Real talk … I am just as excited to read this book as I am frightened to read it. While I’ve heard nothing but amazing reviews of Dr. Caswell’s riveting work, I know how emotional it is going to be. In this book, Dr. Caswell explores the creation, use, and silences of a body records that evinces “unspeakable” crimes of tragedy and injustice. These records are the mug shots of slaughtered Tuol Sleng prison victims. In the most recent issue of American Archivist, Randall Jimerson wrote a book review of Dr. Caswell’s work. In his review, he not only praises her theoretical insights and scholarly treatment of such a tragic subject, but he also notes, “Caswell writes with the passion and commitment of a participant in the experiences she describes.” [1] I think this type of writing is rare because it requires an element of vulnerability that is uncomfortable for scholars. In other words, conducting archival research is not always safe. Exploring, understanding, and writing about the records of humanity can challenge both archival and scholarly boundaries because it forces one to reconsider what it means to be an in-depth researcher vs. a participant, someone who externalizes vs. someone who internalizes, a scholar vs. an activist. I have a feeling that when I read Dr. Caswell’s book, I will ask many of these same questions. I cannot wait to get started … well, as soon as Amazon decides to deliver it.

Now that I’ve shared a book on my archival bookshelf, an inquiring mind wants to know … what’s on your archival bookshelf this fall? Is it a reference book? A case study? Some good, old-fashioned theory? A magazine? A peer-reviewed journal? A historical account? A fiction work? A blog post? Feel free to leave comments!

[1] Randall Jimerson, review of Archiving the Unspeakable: Silence, Memory, and the Photographic Record in Cambodia, by Michelle Caswell, American Archivist 78, no. 1 (2015): 267, http://americanarchivist.org/doi/pdf/10.17723/0360-9081.78.1.265.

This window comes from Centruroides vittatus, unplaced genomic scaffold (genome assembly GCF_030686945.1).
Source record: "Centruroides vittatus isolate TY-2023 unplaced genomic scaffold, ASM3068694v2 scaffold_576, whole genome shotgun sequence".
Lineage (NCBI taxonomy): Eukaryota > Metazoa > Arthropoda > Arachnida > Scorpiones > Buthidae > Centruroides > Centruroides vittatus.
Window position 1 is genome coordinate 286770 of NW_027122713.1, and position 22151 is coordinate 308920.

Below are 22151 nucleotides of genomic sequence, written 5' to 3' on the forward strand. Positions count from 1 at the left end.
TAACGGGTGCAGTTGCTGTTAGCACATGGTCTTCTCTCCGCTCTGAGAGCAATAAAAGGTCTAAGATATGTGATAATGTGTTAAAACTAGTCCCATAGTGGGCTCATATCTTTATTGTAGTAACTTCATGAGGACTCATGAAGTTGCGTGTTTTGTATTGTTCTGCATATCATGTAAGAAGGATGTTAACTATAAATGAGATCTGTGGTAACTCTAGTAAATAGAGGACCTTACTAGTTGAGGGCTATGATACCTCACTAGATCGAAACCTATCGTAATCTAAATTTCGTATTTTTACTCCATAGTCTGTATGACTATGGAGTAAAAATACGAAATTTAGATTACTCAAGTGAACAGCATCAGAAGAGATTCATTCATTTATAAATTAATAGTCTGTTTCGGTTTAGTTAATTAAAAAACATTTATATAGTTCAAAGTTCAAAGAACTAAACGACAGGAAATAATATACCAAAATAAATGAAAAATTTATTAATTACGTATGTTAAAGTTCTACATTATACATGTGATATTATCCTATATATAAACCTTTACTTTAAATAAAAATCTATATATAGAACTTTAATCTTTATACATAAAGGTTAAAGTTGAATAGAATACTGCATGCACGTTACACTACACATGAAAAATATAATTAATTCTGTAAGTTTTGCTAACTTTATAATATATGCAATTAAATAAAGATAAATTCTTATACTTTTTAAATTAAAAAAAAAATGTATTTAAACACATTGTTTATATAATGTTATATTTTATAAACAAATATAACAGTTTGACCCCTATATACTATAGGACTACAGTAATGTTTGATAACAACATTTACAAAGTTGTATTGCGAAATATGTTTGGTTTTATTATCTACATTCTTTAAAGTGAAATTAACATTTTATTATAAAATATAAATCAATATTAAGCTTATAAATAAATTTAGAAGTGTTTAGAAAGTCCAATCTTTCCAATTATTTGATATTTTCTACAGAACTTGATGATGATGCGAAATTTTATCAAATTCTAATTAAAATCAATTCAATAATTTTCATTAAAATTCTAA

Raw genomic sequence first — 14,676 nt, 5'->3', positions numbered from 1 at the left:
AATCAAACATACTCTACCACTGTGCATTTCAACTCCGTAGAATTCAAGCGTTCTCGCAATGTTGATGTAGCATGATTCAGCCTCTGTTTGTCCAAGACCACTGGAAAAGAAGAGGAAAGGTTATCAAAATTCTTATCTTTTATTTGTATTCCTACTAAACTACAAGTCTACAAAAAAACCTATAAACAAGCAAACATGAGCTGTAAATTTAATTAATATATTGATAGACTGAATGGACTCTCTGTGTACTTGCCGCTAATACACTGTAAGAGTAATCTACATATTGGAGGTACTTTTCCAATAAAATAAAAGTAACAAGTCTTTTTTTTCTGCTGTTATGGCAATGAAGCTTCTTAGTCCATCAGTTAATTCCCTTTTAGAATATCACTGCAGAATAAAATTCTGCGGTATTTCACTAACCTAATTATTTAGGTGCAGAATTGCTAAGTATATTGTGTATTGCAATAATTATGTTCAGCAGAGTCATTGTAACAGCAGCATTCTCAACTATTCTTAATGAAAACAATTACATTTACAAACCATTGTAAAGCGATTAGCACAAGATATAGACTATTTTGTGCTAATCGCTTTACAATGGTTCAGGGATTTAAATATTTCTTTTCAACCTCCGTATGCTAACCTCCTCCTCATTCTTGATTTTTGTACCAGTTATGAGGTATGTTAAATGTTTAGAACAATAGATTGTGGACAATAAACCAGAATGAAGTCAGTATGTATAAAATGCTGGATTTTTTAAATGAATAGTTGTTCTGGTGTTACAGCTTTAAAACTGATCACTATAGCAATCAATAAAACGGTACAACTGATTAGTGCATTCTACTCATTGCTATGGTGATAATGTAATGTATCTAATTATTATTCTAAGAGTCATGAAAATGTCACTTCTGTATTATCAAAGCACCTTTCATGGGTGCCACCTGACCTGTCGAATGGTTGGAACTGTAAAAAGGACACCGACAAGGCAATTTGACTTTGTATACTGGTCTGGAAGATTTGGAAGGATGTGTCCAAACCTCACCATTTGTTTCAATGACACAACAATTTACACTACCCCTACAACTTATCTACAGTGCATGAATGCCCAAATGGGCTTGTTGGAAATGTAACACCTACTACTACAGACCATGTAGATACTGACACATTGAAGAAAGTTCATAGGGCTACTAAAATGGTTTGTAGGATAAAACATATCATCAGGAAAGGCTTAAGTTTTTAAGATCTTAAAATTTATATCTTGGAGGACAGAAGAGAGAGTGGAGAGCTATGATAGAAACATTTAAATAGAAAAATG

Now we’ve come to the end of the road… *Boyz II Men voice*

I can hardly believe this summer is just about over. Before my eyes, the summer months have come and gone, and along with them goes my incredible internship with Archive-It K-12 Web Archiving Program. I will always remember my summer as  a “virtual intern”—the things I learned, the people I met, and the inspirations I received—all from a computer screen. This summer taught me to research better, write better, network better, archive better, learn better, but most of all, it taught me that when it comes to history, no one’s voice is “better.” Archives are, essentially, the documented stories of humanity. We keep archives because of their enduring value and their ability to tell the everyday stories of life and its many successes, failures, scandals, milestones, transactions, and more. When we deny certain voices or formats entry into the archives, we are not striving for, as Richard Pearce-Moses would say, “a complete, authentic, and accurate story of the past.”[1] That is why initiatives like the K-12 Web Archiving Program are so important. K-12 students, for once, are getting to represent themselves in the archives by participating in the archival process. After all, who better to decide what is important to K-12 students than actual, real-life K-12 students?

In closing, this summer showed me the raw, dedicated, cutting-edge, exhilarating, and at times, frustrating passion it takes to be an archivist in the digital era. This summer also showed me I couldn’t possibly be more passionate about any other career. Thank you, my fellow blog readers, for taking this summer journey of learning with me! I will still maintain this blog, of course (you’re not off the hook LOL!), but this is probably the last time I’ll be posting about the Archive-It K-12 Web Archiving Program for a while. But not to worry … my previous posts will always be accessible. Want to know why? Because I chose to Archive-It! Haha! But for real though. I totally did.

Please enjoy the PowerPoint presentation below called “Lessons from a Virtual Intern.” It provides a final summary of my work with Archive-It. Thanks for a great summer, y’all! Stay tuned for more posts coming your way.


[1] Cathy Miller, “Everyday Digital Archives Q&A: Richard Pearce-Moses,” Society of Georgia Archivists (blog), Society of Georgia Archivists, March 2, 2015, http://georgiaarchivists.blogspot.com/2015/03/everyday-digital-archvies-q-richard.html.